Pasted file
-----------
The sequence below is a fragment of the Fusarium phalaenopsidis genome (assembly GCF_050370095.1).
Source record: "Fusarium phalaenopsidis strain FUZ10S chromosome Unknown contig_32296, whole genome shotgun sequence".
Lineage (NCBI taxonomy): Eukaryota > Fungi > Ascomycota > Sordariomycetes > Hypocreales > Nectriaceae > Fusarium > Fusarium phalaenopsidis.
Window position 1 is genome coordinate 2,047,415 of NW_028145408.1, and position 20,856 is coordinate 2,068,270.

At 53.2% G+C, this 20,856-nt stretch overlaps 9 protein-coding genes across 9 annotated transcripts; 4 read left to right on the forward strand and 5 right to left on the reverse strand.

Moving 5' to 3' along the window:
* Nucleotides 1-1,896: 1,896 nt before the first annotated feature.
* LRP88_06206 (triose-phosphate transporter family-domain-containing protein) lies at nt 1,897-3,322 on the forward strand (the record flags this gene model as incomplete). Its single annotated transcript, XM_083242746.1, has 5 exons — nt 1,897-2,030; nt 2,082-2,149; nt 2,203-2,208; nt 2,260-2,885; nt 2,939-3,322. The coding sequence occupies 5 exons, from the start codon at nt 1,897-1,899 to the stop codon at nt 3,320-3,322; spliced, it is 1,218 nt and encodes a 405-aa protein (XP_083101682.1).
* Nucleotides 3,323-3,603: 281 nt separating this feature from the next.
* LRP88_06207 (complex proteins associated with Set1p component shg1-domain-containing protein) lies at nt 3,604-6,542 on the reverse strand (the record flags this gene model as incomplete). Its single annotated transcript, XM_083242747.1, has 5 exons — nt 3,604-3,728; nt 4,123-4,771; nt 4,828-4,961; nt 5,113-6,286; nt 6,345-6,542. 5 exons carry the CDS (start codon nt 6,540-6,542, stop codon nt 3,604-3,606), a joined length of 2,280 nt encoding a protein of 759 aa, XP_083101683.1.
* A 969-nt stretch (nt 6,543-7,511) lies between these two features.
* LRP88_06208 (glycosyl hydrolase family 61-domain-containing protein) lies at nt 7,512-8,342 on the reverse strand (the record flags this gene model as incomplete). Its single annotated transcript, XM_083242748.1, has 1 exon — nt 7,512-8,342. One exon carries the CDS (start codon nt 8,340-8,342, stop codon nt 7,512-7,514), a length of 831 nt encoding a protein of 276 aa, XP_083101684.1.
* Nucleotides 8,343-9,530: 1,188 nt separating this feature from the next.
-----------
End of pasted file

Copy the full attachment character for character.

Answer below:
The sequence below is a fragment of the Fusarium phalaenopsidis genome (assembly GCF_050370095.1).
Source record: "Fusarium phalaenopsidis strain FUZ10S chromosome Unknown contig_32296, whole genome shotgun sequence".
Lineage (NCBI taxonomy): Eukaryota > Fungi > Ascomycota > Sordariomycetes > Hypocreales > Nectriaceae > Fusarium > Fusarium phalaenopsidis.
Window position 1 is genome coordinate 2,047,415 of NW_028145408.1, and position 20,856 is coordinate 2,068,270.

At 53.2% G+C, this 20,856-nt stretch overlaps 9 protein-coding genes across 9 annotated transcripts; 4 read left to right on the forward strand and 5 right to left on the reverse strand.

Moving 5' to 3' along the window:
* Nucleotides 1-1,896: 1,896 nt before the first annotated feature.
* LRP88_06206 (triose-phosphate transporter family-domain-containing protein) lies at nt 1,897-3,322 on the forward strand (the record flags this gene model as incomplete). Its single annotated transcript, XM_083242746.1, has 5 exons — nt 1,897-2,030; nt 2,082-2,149; nt 2,203-2,208; nt 2,260-2,885; nt 2,939-3,322. The coding sequence occupies 5 exons, from the start codon at nt 1,897-1,899 to the stop codon at nt 3,320-3,322; spliced, it is 1,218 nt and encodes a 405-aa protein (XP_083101682.1).
* Nucleotides 3,323-3,603: 281 nt separating this feature from the next.
* LRP88_06207 (complex proteins associated with Set1p component shg1-domain-containing protein) lies at nt 3,604-6,542 on the reverse strand (the record flags this gene model as incomplete). Its single annotated transcript, XM_083242747.1, has 5 exons — nt 3,604-3,728; nt 4,123-4,771; nt 4,828-4,961; nt 5,113-6,286; nt 6,345-6,542. 5 exons carry the CDS (start codon nt 6,540-6,542, stop codon nt 3,604-3,606), a joined length of 2,280 nt encoding a protein of 759 aa, XP_083101683.1.
* A 969-nt stretch (nt 6,543-7,511) lies between these two features.
* LRP88_06208 (glycosyl hydrolase family 61-domain-containing protein) lies at nt 7,512-8,342 on the reverse strand (the record flags this gene model as incomplete). Its single annotated transcript, XM_083242748.1, has 1 exon — nt 7,512-8,342. One exon carries the CDS (start codon nt 8,340-8,342, stop codon nt 7,512-7,514), a length of 831 nt encoding a protein of 276 aa, XP_083101684.1.
* Nucleotides 8,343-9,530: 1,188 nt separating this feature from the next.